I suspect, in fact, that part of the reason for the push for larger screens on Android is the keyboard, as well as poor use of space (plus, I suspect that a whoooole lot of Android fans are aging geeks of my generation, who find they need a larger screen just to read what’s on it) wink

-Jon

P.S. If you like Android, don’t think I’m trying to convince you otherwise, or degrade Android fans or even Android. I even spent a few hundred buying my son his Android phone. I’m no enemy of Android. I just call what I see…

Rhonin

JonGI… Chuckle
Not at all.
I am a tech user - I use what I need.  iPhone4 was, Galaxy S2 currently is.
Typing this on an iPad2.
Interestingly, I am looking at my S2 and i4 and in portrait and landscape they have exactly the same number of keys in email and text.
Which I could check my Nexus but it died.?. :(
Might be a Samsung tweak.  I ll have to look later today.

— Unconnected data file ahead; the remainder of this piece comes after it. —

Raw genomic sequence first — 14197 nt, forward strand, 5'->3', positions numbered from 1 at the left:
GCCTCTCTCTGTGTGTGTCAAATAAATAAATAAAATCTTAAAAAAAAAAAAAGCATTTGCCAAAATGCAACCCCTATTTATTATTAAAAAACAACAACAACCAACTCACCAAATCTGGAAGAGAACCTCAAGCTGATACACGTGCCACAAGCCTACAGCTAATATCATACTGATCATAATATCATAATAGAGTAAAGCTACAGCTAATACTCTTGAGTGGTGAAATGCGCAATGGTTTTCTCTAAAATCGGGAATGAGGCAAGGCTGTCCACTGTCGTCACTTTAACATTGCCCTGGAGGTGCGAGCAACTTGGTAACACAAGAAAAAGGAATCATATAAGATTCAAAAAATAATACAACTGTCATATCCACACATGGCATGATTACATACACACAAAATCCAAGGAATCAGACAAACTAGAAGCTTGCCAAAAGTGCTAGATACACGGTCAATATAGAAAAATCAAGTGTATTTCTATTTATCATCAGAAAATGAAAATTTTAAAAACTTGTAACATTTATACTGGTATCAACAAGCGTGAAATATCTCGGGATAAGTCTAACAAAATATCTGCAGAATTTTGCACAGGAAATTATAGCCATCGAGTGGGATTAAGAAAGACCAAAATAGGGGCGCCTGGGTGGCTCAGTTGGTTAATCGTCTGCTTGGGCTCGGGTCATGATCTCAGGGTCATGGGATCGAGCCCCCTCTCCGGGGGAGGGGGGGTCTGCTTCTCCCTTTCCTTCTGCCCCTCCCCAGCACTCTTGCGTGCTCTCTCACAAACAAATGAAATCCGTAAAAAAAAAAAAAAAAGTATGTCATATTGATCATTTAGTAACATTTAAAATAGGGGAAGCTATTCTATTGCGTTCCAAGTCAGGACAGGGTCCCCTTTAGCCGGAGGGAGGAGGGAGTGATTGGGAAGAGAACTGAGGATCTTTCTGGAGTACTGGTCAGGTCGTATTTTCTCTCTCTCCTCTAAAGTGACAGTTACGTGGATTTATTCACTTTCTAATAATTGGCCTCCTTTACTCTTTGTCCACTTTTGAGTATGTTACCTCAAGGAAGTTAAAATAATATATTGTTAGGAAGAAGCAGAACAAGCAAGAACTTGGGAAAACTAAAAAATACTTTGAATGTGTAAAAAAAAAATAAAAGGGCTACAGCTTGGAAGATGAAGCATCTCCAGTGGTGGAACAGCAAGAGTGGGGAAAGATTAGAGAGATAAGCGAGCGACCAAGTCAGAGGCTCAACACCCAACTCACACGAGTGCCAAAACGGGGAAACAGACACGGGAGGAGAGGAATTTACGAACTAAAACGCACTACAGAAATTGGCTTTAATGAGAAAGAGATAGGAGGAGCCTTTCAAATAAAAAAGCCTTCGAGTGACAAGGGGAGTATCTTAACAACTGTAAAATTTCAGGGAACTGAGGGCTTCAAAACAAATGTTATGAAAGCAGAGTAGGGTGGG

Lee Dronick

I suspect, in fact, that part of the reason for the push for larger screens on Android is the keyboard, as well as poor use of space (plus, I suspect that a whoooole lot of Android fans are aging geeks of my generation, who find they need a larger screen just to read what?s on it)

Yeah, I will be 61 in a little over a month. However, I also feel that the large size also appeals to gamers who are generally younger than us Baby Boomers.

JonGl

I am a tech user - I use what I need.? iPhone4 was, Galaxy S2 currently is.
Typing this on an iPad2.
Interestingly, I am looking at my S2 and i4 and in portrait and landscape they have exactly the same number of keys in email and text.